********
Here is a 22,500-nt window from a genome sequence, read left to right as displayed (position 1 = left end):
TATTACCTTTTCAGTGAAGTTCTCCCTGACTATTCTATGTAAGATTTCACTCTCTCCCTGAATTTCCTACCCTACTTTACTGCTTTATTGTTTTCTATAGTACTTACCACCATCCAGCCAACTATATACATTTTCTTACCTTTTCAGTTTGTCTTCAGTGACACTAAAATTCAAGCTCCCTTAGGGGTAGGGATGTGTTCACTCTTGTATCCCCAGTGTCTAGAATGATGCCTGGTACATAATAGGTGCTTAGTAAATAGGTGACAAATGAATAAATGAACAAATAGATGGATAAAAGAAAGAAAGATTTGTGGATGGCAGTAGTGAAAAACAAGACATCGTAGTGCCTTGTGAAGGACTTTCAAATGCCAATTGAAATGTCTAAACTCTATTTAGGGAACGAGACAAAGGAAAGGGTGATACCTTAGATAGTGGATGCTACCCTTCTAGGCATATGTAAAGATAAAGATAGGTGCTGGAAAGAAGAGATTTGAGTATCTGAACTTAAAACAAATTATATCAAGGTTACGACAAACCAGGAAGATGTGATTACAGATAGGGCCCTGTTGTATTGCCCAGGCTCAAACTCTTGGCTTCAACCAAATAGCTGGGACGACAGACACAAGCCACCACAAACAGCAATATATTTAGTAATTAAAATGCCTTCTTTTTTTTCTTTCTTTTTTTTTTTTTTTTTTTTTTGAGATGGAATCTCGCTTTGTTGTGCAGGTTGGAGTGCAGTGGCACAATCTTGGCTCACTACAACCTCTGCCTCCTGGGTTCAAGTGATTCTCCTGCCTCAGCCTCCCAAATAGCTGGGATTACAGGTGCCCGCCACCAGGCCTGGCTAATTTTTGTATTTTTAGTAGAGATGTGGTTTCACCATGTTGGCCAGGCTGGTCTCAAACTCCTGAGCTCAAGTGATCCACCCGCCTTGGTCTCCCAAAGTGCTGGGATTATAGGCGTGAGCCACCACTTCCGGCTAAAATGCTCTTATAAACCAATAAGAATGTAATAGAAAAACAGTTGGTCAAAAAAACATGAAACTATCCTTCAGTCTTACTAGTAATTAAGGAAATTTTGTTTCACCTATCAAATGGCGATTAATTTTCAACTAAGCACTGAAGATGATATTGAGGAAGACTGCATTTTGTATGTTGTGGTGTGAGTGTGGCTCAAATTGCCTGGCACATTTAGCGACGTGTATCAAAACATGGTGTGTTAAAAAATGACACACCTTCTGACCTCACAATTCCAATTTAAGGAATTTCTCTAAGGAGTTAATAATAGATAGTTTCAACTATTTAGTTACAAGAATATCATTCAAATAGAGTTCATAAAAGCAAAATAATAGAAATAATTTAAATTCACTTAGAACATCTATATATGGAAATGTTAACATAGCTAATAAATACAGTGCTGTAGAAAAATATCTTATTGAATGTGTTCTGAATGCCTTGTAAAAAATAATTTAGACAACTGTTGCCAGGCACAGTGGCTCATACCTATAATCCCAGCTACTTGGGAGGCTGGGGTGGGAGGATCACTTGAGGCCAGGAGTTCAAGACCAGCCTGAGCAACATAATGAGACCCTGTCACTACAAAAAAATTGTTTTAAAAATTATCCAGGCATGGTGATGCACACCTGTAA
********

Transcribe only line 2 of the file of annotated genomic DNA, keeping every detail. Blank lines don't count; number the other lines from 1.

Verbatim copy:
TATTACCTTTTCAGTGAAGTTCTCCCTGACTATTCTATGTAAGATTTCACTCTCTCCCTGAATTTCCTACCCTACTTTACTGCTTTATTGTTTTCTATAGTACTTACCACCATCCAGCCAACTATATACATTTTCTTACCTTTTCAGTTTGTCTTCAGTGACACTAAAATTCAAGCTCCCTTAGGGGTAGGGATGTGTTCACTCTTGTATCCCCAGTGTCTAGAATGATGCCTGGTACATAATAGGTGCTTAGTAAATAGGTGACAAATGAATAAATGAACAAATAGATGGATAAAAGAAAGAAAGATTTGTGGATGGCAGTAGTGAAAAACAAGACATCGTAGTGCCTTGTGAAGGACTTTCAAATGCCAATTGAAATGTCTAAACTCTATTTAGGGAACGAGACAAAGGAAAGGGTGATACCTTAGATAGTGGATGCTACCCTTCTAGGCATATGTAAAGATAAAGATAGGTGCTGGAAAGAAGAGATTTGAGTATCTGAACTTAAAACAAATTATATCAAGGTTACGACAAACCAGGAAGATGTGATTACAGATAGGGCCCTGTTGTATTGCCCAGGCTCAAACTCTTGGCTTCAACCAAATAGCTGGGACGACAGACACAAGCCACCACAAACAGCAATATATTTAGTAATTAAAATGCCTTCTTTTTTTTCTTTCTTTTTTTTTTTTTTTTTTTTTTGAGATGGAATCTCGCTTTGTTGTGCAGGTTGGAGTGCAGTGGCACAATCTTGGCTCACTACAACCTCTGCCTCCTGGGTTCAAGTGATTCTCCTGCCTCAGCCTCCCAAATAGCTGGGATTACAGGTGCCCGCCACCAGGCCTGGCTAATTTTTGTATTTTTAGTAGAGATGTGGTTTCACCATGTTGGCCAGGCTGGTCTCAAACTCCTGAGCTCAAGTGATCCACCCGCCTTGGTCTCCCAAAGTGCTGGGATTATAGGCGTGAGCCACCACTTCCGGCTAAAATGCTCTTATAAACCAATAAGAATGTAATAGAAAAACAGTTGGTCAAAAAAACATGAAACTATCCTTCAGTCTTACTAGTAATTAAGGAAATTTTGTTTCACCTATCAAATGGCGATTAATTTTCAACTAAGCACTGAAGATGATATTGAGGAAGACTGCATTTTGTATGTTGTGGTGTGAGTGTGGCTCAAATTGCCTGGCACATTTAGCGACGTGTATCAAAACATGGTGTGTTAAAAAATGACACACCTTCTGACCTCACAATTCCAATTTAAGGAATTTCTCTAAGGAGTTAATAATAGATAGTTTCAACTATTTAGTTACAAGAATATCATTCAAATAGAGTTCATAAAAGCAAAATAATAGAAATAATTTAAATTCACTTAGAACATCTATATATGGAAATGTTAACATAGCTAATAAATACAGTGCTGTAGAAAAATATCTTATTGAATGTGTTCTGAATGCCTTGTAAAAAATAATTTAGACAACTGTTGCCAGGCACAGTGGCTCATACCTATAATCCCAGCTACTTGGGAGGCTGGGGTGGGAGGATCACTTGAGGCCAGGAGTTCAAGACCAGCCTGAGCAACATAATGAGACCCTGTCACTACAAAAAAATTGTTTTAAAAATTATCCAGGCATGGTGATGCACACCTGTAA